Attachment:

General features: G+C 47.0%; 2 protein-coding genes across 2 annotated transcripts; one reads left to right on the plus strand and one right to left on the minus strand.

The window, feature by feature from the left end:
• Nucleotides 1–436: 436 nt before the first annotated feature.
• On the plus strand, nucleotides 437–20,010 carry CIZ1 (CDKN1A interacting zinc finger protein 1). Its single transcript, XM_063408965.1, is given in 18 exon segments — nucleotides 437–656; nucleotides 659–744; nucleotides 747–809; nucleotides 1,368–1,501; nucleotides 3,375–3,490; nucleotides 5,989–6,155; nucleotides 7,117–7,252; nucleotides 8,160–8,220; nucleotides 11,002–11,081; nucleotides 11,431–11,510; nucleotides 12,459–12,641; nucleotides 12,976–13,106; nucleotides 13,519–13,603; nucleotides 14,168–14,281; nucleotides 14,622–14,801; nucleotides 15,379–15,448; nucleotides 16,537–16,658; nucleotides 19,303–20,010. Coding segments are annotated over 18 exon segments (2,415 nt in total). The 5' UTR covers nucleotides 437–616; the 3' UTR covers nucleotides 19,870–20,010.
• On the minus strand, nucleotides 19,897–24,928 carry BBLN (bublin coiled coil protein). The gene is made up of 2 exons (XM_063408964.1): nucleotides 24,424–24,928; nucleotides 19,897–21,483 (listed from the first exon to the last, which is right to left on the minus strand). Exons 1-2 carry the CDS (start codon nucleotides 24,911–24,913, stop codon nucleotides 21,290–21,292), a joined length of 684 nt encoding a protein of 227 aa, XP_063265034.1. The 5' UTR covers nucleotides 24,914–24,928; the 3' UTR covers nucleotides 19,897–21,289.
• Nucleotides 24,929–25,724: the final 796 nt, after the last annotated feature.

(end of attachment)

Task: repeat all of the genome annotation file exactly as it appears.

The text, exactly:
General features: G+C 47.0%; 2 protein-coding genes across 2 annotated transcripts; one reads left to right on the plus strand and one right to left on the minus strand.

The window, feature by feature from the left end:
• Nucleotides 1–436: 436 nt before the first annotated feature.
• On the plus strand, nucleotides 437–20,010 carry CIZ1 (CDKN1A interacting zinc finger protein 1). Its single transcript, XM_063408965.1, is given in 18 exon segments — nucleotides 437–656; nucleotides 659–744; nucleotides 747–809; nucleotides 1,368–1,501; nucleotides 3,375–3,490; nucleotides 5,989–6,155; nucleotides 7,117–7,252; nucleotides 8,160–8,220; nucleotides 11,002–11,081; nucleotides 11,431–11,510; nucleotides 12,459–12,641; nucleotides 12,976–13,106; nucleotides 13,519–13,603; nucleotides 14,168–14,281; nucleotides 14,622–14,801; nucleotides 15,379–15,448; nucleotides 16,537–16,658; nucleotides 19,303–20,010. Coding segments are annotated over 18 exon segments (2,415 nt in total). The 5' UTR covers nucleotides 437–616; the 3' UTR covers nucleotides 19,870–20,010.
• On the minus strand, nucleotides 19,897–24,928 carry BBLN (bublin coiled coil protein). The gene is made up of 2 exons (XM_063408964.1): nucleotides 24,424–24,928; nucleotides 19,897–21,483 (listed from the first exon to the last, which is right to left on the minus strand). Exons 1-2 carry the CDS (start codon nucleotides 24,911–24,913, stop codon nucleotides 21,290–21,292), a joined length of 684 nt encoding a protein of 227 aa, XP_063265034.1. The 5' UTR covers nucleotides 24,914–24,928; the 3' UTR covers nucleotides 19,897–21,289.
• Nucleotides 24,929–25,724: the final 796 nt, after the last annotated feature.